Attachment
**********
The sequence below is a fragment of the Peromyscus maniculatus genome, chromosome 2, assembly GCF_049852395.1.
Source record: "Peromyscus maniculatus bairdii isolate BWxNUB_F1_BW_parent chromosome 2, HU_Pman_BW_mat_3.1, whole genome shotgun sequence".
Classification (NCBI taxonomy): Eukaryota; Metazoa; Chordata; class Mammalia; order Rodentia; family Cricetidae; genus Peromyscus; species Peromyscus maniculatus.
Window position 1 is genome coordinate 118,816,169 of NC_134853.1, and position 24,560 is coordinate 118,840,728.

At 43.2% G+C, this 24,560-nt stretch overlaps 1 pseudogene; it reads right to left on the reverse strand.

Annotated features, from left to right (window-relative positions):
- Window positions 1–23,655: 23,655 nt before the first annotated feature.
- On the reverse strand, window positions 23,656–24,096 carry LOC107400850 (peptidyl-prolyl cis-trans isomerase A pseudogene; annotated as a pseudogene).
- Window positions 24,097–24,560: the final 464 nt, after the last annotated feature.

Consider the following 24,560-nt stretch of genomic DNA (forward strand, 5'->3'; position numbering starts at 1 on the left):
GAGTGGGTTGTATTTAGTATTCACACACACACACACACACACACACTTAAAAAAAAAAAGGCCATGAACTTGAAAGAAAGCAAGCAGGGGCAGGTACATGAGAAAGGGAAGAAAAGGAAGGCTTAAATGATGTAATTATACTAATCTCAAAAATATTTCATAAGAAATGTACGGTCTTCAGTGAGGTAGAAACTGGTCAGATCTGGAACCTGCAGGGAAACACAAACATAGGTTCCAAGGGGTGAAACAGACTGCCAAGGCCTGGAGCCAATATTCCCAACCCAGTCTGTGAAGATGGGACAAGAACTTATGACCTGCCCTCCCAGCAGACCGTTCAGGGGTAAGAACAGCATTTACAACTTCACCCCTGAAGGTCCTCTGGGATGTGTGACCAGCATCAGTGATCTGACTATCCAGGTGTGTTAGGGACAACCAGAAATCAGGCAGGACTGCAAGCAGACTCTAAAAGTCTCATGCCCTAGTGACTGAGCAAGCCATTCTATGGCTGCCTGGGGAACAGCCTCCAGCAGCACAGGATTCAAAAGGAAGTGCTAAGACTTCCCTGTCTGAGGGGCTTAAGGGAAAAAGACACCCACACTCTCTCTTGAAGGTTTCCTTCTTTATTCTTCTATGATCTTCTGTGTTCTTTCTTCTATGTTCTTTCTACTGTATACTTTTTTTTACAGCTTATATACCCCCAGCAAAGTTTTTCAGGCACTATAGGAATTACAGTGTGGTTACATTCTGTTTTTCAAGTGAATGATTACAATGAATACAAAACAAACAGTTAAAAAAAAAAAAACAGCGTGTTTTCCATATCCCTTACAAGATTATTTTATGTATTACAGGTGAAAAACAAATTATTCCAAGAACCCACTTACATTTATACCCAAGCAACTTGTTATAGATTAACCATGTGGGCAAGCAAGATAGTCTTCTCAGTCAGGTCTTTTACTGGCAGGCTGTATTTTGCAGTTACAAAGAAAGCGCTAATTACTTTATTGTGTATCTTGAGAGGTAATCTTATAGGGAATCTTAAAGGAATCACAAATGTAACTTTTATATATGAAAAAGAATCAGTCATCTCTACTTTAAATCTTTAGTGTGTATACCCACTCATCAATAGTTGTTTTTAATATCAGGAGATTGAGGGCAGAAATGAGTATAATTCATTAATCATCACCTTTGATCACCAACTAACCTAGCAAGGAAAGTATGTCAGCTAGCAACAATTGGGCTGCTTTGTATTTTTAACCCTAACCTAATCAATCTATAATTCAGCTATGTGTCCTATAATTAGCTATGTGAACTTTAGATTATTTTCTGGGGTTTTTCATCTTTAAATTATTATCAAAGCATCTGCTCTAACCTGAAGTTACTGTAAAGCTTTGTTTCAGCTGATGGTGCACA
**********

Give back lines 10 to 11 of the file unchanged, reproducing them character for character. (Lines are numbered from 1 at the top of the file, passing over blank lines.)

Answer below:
Consider the following 24,560-nt stretch of genomic DNA (forward strand, 5'->3'; position numbering starts at 1 on the left):
GAGTGGGTTGTATTTAGTATTCACACACACACACACACACACACACTTAAAAAAAAAAAGGCCATGAACTTGAAAGAAAGCAAGCAGGGGCAGGTACATGAGAAAGGGAAGAAAAGGAAGGCTTAAATGATGTAATTATACTAATCTCAAAAATATTTCATAAGAAATGTACGGTCTTCAGTGAGGTAGAAACTGGTCAGATCTGGAACCTGCAGGGAAACACAAACATAGGTTCCAAGGGGTGAAACAGACTGCCAAGGCCTGGAGCCAATATTCCCAACCCAGTCTGTGAAGATGGGACAAGAACTTATGACCTGCCCTCCCAGCAGACCGTTCAGGGGTAAGAACAGCATTTACAACTTCACCCCTGAAGGTCCTCTGGGATGTGTGACCAGCATCAGTGATCTGACTATCCAGGTGTGTTAGGGACAACCAGAAATCAGGCAGGACTGCAAGCAGACTCTAAAAGTCTCATGCCCTAGTGACTGAGCAAGCCATTCTATGGCTGCCTGGGGAACAGCCTCCAGCAGCACAGGATTCAAAAGGAAGTGCTAAGACTTCCCTGTCTGAGGGGCTTAAGGGAAAAAGACACCCACACTCTCTCTTGAAGGTTTCCTTCTTTATTCTTCTATGATCTTCTGTGTTCTTTCTTCTATGTTCTTTCTACTGTATACTTTTTTTTACAGCTTATATACCCCCAGCAAAGTTTTTCAGGCACTATAGGAATTACAGTGTGGTTACATTCTGTTTTTCAAGTGAATGATTACAATGAATACAAAACAAACAGTTAAAAAAAAAAAAACAGCGTGTTTTCCATATCCCTTACAAGATTATTTTATGTATTACAGGTGAAAAACAAATTATTCCAAGAACCCACTTACATTTATACCCAAGCAACTTGTTATAGATTAACCATGTGGGCAAGCAAGATAGTCTTCTCAGTCAGGTCTTTTACTGGCAGGCTGTATTTTGCAGTTACAAAGAAAGCGCTAATTACTTTATTGTGTATCTTGAGAGGTAATCTTATAGGGAATCTTAAAGGAATCACAAATGTAACTTTTATATATGAAAAAGAATCAGTCATCTCTACTTTAAATCTTTAGTGTGTATACCCACTCATCAATAGTTGTTTTTAATATCAGGAGATTGAGGGCAGAAATGAGTATAATTCATTAATCATCACCTTTGATCACCAACTAACCTAGCAAGGAAAGTATGTCAGCTAGCAACAATTGGGCTGCTTTGTATTTTTAACCCTAACCTAATCAATCTATAATTCAGCTATGTGTCCTATAATTAGCTATGTGAACTTTAGATTATTTTCTGGGGTTTTTCATCTTTAAATTATTATCAAAGCATCTGCTCTAACCTGAAGTTACTGTAAAGCTTTGTTTCAGCTGATGGTGCACA